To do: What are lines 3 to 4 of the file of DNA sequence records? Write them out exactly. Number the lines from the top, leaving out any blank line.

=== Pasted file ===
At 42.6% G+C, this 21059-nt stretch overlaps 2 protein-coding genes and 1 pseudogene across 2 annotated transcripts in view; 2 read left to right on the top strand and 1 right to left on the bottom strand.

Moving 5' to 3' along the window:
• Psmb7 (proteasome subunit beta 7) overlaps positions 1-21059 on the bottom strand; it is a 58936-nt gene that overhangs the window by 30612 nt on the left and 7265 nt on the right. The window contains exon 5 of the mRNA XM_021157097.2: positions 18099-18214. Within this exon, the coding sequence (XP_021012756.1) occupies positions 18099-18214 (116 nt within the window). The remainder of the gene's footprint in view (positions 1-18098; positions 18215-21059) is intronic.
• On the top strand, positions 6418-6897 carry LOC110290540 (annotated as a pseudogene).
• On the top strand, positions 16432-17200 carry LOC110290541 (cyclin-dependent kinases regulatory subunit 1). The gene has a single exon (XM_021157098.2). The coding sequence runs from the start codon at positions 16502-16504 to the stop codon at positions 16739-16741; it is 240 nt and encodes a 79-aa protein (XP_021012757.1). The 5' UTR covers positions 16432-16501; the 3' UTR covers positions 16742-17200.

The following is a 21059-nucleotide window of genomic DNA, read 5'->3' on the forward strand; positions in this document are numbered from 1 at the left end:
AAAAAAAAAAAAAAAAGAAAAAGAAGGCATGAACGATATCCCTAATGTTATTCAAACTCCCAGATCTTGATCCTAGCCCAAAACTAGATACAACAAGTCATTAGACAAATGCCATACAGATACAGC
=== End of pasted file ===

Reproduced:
• Psmb7 (proteasome subunit beta 7) overlaps positions 1-21059 on the bottom strand; it is a 58936-nt gene that overhangs the window by 30612 nt on the left and 7265 nt on the right. The window contains exon 5 of the mRNA XM_021157097.2: positions 18099-18214. Within this exon, the coding sequence (XP_021012756.1) occupies positions 18099-18214 (116 nt within the window). The remainder of the gene's footprint in view (positions 1-18098; positions 18215-21059) is intronic.
• On the top strand, positions 6418-6897 carry LOC110290540 (annotated as a pseudogene).